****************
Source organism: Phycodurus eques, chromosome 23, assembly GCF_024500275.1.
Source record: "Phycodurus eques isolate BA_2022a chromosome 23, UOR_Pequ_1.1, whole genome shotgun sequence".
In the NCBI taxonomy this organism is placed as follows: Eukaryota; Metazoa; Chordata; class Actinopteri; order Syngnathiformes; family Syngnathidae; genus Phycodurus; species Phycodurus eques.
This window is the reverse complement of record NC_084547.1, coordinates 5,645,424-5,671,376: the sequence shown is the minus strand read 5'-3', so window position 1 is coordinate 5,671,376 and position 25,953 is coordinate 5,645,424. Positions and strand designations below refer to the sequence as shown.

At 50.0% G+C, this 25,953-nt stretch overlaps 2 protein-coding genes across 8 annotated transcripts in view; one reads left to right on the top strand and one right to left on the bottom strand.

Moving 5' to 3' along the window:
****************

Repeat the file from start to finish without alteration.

Source organism: Phycodurus eques, chromosome 23, assembly GCF_024500275.1.
Source record: "Phycodurus eques isolate BA_2022a chromosome 23, UOR_Pequ_1.1, whole genome shotgun sequence".
In the NCBI taxonomy this organism is placed as follows: Eukaryota; Metazoa; Chordata; class Actinopteri; order Syngnathiformes; family Syngnathidae; genus Phycodurus; species Phycodurus eques.
This window is the reverse complement of record NC_084547.1, coordinates 5,645,424-5,671,376: the sequence shown is the minus strand read 5'-3', so window position 1 is coordinate 5,671,376 and position 25,953 is coordinate 5,645,424. Positions and strand designations below refer to the sequence as shown.

At 50.0% G+C, this 25,953-nt stretch overlaps 2 protein-coding genes across 8 annotated transcripts in view; one reads left to right on the top strand and one right to left on the bottom strand.

Moving 5' to 3' along the window: